Searching for new ways to treat IDD
Joon Yung Lee, MD; Nam Vo, PhD; and James D. Kang, MD, know they’ve fielded a real “dream team” at the University of Pittsburgh’s Ferguson Laboratory for Orthopaedic and Spine Research. Drs. Kang and Lee are spine surgeons at Ferguson, and Dr. Vo is working with them to research disk degeneration and the treatment of related health issues.
“Clinicians and basic scientists have invaluable and complementary insights to contribute to one another’s work,” noted Dr. Lee. “Basic scientists can keep your clinical thinking fresh and help steer you in promising new directions. But they can sometimes spin off on pretty deep tangents,” he added. “Clinicians can help keep them clinically grounded.”
“It’s a great yin-yang balance,” confirmed Dr. Vo.
Drs. Lee and Vo hit that synergistic sweet spot, when, at Dr. Kang’s urging, they applied as coprincipal investigators for a 2008 Orthopaedic Research and Education Foundation (OREF) grant to explore “A Novel Genetic Model of Accelerated Aging to Study the Cellular and Molecular Processes of Intervertebral Disk Aging.”
Their OREF-funded work, on which Dr. Kang collaborates, aims to demonstrate that a mouse model of premature aging fills an important unmet need in spine research. Mice may provide a predictable, reproducible living laboratory in which to identify key benchmarks of age-related intervertebral disk degeneration (IDD). The investigation focuses on identifying the genes and molecular changes involved in loss of disk matrix protein that occurs with aging.
The research encompasses well-studied matrix molecules—including aggrecan, versican, collagen I, and collagen II—and also aims to identify novel factors. A better understanding of this complex, dynamic molecular environment and how it changes with age may eventually point to new nonsurgical therapies to maintain disk integrity and biomechanics.
“We don’t really have a rapid, reproducible, and low-cost animal model for studying the natural history of age-related disk degeneration and testing potential nonsurgical management approaches,” said Dr. Lee. “Current models primarily involve disk trauma, which are useful for addressing questions regarding injury-induced disk degeneration. However, most clinical disk degeneration cases are age-related. As the proportion of mature adults grows in the next few decades, age-associated disk degeneration will only increase. A good aging model is essential,” he explained.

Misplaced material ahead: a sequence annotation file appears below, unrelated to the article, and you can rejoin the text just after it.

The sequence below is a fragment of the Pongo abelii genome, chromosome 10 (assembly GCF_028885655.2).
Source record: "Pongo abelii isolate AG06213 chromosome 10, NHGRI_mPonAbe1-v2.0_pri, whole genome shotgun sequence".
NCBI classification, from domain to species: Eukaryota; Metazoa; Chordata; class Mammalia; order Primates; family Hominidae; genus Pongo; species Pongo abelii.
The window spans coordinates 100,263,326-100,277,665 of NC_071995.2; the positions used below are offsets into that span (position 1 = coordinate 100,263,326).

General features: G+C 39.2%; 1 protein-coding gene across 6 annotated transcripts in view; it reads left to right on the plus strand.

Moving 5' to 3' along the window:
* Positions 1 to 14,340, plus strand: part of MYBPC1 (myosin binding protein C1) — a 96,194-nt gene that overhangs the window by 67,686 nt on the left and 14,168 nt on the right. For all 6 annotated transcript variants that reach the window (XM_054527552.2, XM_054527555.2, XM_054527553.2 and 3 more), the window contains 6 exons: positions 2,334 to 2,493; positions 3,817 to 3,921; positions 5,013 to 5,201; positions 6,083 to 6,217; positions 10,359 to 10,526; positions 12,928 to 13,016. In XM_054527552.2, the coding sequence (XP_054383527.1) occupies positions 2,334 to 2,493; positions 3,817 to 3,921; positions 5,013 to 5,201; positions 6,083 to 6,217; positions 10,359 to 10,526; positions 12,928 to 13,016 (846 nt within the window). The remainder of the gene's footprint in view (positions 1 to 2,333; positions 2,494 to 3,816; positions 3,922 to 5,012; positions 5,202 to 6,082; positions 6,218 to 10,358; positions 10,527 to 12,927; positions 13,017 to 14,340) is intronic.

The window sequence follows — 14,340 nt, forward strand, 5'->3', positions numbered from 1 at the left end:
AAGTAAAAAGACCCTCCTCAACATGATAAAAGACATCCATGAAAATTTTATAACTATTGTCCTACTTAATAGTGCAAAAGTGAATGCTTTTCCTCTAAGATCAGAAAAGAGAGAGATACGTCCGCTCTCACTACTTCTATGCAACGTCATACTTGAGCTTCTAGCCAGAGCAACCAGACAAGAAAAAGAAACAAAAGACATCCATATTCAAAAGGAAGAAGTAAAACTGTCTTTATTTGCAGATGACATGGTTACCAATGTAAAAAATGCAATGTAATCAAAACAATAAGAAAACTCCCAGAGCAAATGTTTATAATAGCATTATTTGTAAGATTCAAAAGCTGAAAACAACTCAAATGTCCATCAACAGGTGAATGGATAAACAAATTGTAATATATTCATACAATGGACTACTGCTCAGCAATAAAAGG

This project uses Ercc knockout mice, developed by the team’s University of Pittsburgh colleague Laura J. Niedernhofer, MD, PhD. The mice, which lack a gene critical in DNA repair, develop normally for the first 5 weeks, then show spontaneous and progressive signs of aging. Typically, they die before the age of 6 months—well before the usual 2- to 3-year life expectancy. The research team established microdissection of sesame seed-sized intervertebral disks from the mice and performed biochemical assays to analyze cell status and matrix composition of these disks at different ages.
New clinical options
IDD is part of the human condition—most disks show evidence of deterioration by the time people reach their 40s or 50s. It’s a major cause of back pain and need for spine surgery. Like other common conditions associated with aging, it accounts for significant national healthcare expenditures through procedure costs and lost productivity. Those costs will only increase as the population grows older.
Although treating IDD with spine surgery is often successful—and that level of success and patient gratitude bring both Drs. Lee and Kang a high level of professional satisfaction—it also has a potentially significant downside.
“I love to do surgery,” said Dr. Kang. “But it always carries risks. You can do a technically superb job, and patients can still have complications, including wound infections and paralysis.”
New nonsurgical management approaches could avoid those complications. Depending on potential targets identified, eventual nonsurgical alternatives could include treatment with medications, growth factors, gene therapy, or stem cells.
“A group of relatively young patients stands out for me among those who could benefit most from new medical management strategies,” said Dr. Lee. “These patients in their 40s, 50s, and 60s have excruciating pain and significant disability as a result of arthritis or other conditions characteristic of premature disk aging. One example is young moms who are in too much pain to lift their kids.
“We have to share with these patients the disheartening news that, as a group, their surgical outcomes are not what we’d like them to be. The chance of success is only about 60 percent. And ‘success’ means only about a 50 percent improvement in their symptoms,” he said.
OREF: A vital bridge
Dr. Kang’s own experience persuaded him to encourage Drs. Lee and Vo to apply for OREF funding.
“When I was in training in the late 1980s, I knew that I wanted to specialize in spine surgery, but I realized there wasn’t a great deal of science behind what spine surgeons did. I saw a huge opportunity for an academic spine surgeon to get involved in basic research,” Dr. Kang noted. “That’s the life that OREF champions.
“Now, as codirector of a multidisciplinary research lab, one major concern is job security for our young scientists and clinicians who are advancing our field in new directions. It’s pivotal that they learn to write proposals worthy of funding and gain early career experience in grantsmanship and the peer review process,” he continued.
The team has recently published the results of their work in the Journal of Orthopaedic Research. It is the first study of its kind demonstrating the use of DNA-repair-deficient mice as efficient and accurate models of age-associated disk degeneration.
Sally T. Halderman is a contributing writer for OREF and can be reached at email@example.com